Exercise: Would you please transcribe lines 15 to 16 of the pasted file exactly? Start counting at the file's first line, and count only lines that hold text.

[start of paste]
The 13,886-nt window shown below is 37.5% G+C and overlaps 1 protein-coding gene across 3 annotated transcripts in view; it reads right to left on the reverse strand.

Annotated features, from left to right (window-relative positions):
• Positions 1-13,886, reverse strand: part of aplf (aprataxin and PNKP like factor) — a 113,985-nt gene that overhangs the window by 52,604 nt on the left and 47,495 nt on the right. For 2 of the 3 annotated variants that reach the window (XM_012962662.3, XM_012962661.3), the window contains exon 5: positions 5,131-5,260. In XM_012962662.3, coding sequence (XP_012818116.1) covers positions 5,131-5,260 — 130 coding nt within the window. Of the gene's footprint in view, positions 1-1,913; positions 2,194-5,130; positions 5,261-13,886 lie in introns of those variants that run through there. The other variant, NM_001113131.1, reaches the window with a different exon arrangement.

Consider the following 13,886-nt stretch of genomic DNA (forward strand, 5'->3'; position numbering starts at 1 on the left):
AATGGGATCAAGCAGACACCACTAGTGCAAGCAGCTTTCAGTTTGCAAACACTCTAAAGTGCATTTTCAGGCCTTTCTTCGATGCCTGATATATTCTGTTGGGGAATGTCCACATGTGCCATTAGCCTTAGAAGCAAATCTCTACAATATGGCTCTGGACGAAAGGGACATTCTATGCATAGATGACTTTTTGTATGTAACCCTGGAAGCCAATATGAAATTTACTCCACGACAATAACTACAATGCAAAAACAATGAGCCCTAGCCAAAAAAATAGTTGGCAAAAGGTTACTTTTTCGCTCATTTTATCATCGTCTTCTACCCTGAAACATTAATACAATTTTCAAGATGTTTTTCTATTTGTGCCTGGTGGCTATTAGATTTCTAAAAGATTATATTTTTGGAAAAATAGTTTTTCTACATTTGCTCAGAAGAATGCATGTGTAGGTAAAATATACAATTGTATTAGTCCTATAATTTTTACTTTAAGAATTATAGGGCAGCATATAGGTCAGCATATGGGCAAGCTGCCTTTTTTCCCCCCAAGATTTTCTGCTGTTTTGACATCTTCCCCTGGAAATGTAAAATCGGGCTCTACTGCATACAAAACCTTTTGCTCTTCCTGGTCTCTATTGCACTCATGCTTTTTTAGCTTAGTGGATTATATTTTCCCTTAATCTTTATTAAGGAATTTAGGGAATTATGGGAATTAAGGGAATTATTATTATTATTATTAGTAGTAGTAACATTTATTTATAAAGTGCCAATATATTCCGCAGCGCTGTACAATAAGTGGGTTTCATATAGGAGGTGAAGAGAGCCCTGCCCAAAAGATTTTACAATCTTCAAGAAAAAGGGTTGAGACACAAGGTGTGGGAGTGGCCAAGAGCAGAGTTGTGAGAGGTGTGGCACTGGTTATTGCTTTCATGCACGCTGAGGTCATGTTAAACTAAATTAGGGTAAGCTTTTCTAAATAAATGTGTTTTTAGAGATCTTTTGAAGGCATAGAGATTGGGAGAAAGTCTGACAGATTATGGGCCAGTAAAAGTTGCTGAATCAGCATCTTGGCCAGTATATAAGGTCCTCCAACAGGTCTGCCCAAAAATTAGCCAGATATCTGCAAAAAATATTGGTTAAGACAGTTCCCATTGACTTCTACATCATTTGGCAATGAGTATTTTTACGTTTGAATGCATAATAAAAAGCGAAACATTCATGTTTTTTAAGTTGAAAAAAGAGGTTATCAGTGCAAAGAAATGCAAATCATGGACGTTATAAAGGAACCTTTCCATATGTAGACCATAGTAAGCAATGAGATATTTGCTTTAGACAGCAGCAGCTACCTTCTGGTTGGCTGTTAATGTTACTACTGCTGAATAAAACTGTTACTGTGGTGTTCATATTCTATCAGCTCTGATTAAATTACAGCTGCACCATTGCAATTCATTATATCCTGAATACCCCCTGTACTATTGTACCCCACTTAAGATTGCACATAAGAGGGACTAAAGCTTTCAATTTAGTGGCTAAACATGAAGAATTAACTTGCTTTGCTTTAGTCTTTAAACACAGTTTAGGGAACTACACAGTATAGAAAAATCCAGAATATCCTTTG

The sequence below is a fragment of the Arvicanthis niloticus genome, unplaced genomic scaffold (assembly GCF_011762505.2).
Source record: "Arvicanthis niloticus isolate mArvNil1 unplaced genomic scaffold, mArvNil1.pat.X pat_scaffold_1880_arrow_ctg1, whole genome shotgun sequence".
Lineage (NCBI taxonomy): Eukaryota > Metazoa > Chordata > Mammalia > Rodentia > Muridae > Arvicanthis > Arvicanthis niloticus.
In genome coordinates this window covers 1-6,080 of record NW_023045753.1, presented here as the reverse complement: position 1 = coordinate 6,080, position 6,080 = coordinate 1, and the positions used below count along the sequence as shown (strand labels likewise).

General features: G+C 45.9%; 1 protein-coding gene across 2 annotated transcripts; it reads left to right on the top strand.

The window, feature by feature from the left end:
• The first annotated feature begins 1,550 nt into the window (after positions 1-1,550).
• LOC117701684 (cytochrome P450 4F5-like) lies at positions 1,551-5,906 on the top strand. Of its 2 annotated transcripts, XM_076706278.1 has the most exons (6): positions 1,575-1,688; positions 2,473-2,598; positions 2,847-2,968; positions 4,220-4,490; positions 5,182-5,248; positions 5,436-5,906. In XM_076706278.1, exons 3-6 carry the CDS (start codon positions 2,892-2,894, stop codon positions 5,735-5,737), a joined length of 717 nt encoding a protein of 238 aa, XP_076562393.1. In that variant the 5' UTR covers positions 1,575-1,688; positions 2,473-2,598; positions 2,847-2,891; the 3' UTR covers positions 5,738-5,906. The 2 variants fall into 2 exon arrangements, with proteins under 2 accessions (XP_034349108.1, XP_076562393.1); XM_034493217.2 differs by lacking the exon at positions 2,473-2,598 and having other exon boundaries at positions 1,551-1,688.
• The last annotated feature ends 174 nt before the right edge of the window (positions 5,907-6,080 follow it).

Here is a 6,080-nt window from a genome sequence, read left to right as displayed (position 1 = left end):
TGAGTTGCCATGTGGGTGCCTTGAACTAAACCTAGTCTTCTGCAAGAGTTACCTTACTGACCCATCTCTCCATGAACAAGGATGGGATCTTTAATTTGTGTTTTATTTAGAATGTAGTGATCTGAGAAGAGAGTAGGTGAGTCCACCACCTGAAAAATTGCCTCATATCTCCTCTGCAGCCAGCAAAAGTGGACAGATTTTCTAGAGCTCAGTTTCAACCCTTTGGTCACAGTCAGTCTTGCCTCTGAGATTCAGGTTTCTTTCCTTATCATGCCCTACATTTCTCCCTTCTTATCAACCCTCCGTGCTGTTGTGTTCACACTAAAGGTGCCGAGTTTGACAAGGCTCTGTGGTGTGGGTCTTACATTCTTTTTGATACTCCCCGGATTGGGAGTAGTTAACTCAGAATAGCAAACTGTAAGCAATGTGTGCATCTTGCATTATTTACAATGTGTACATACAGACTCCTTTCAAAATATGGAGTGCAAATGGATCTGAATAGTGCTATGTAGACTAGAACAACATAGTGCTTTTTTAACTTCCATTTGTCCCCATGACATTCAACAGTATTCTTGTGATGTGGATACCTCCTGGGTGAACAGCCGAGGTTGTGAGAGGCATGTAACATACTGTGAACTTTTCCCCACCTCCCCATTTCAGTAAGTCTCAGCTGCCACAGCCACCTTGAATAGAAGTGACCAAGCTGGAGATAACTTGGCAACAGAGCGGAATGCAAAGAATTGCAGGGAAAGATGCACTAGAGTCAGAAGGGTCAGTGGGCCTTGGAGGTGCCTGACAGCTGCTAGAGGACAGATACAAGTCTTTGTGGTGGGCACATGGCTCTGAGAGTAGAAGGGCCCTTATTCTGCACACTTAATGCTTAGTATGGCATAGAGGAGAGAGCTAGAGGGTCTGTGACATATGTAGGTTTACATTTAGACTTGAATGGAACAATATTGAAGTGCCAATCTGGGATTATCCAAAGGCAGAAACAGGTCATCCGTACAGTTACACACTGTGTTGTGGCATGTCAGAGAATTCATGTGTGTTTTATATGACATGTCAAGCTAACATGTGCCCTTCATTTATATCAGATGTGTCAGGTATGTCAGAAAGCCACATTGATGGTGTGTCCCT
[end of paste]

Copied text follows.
Here is a 6,080-nt window from a genome sequence, read left to right as displayed (position 1 = left end):
TGAGTTGCCATGTGGGTGCCTTGAACTAAACCTAGTCTTCTGCAAGAGTTACCTTACTGACCCATCTCTCCATGAACAAGGATGGGATCTTTAATTTGTGTTTTATTTAGAATGTAGTGATCTGAGAAGAGAGTAGGTGAGTCCACCACCTGAAAAATTGCCTCATATCTCCTCTGCAGCCAGCAAAAGTGGACAGATTTTCTAGAGCTCAGTTTCAACCCTTTGGTCACAGTCAGTCTTGCCTCTGAGATTCAGGTTTCTTTCCTTATCATGCCCTACATTTCTCCCTTCTTATCAACCCTCCGTGCTGTTGTGTTCACACTAAAGGTGCCGAGTTTGACAAGGCTCTGTGGTGTGGGTCTTACATTCTTTTTGATACTCCCCGGATTGGGAGTAGTTAACTCAGAATAGCAAACTGTAAGCAATGTGTGCATCTTGCATTATTTACAATGTGTACATACAGACTCCTTTCAAAATATGGAGTGCAAATGGATCTGAATAGTGCTATGTAGACTAGAACAACATAGTGCTTTTTTAACTTCCATTTGTCCCCATGACATTCAACAGTATTCTTGTGATGTGGATACCTCCTGGGTGAACAGCCGAGGTTGTGAGAGGCATGTAACATACTGTGAACTTTTCCCCACCTCCCCATTTCAGTAAGTCTCAGCTGCCACAGCCACCTTGAATAGAAGTGACCAAGCTGGAGATAACTTGGCAACAGAGCGGAATGCAAAGAATTGCAGGGAAAGATGCACTAGAGTCAGAAGGGTCAGTGGGCCTTGGAGGTGCCTGACAGCTGCTAGAGGACAGATACAAGTCTTTGTGGTGGGCACATGGCTCTGAGAGTAGAAGGGCCCTTATTCTGCACACTTAATGCTTAGTATGGCATAGAGGAGAGAGCTAGAGGGTCTGTGACATATGTAGGTTTACATTTAGACTTGAATGGAACAATATTGAAGTGCCAATCTGGGATTATCCAAAGGCAGAAACAGGTCATCCGTACAGTTACACACTGTGTTGTGGCATGTCAGAGAATTCATGTGTGTTTTATATGACATGTCAAGCTAACATGTGCCCTTCATTTATATCAGATGTGTCAGGTATGTCAGAAAGCCACATTGATGGTGTGTCCCT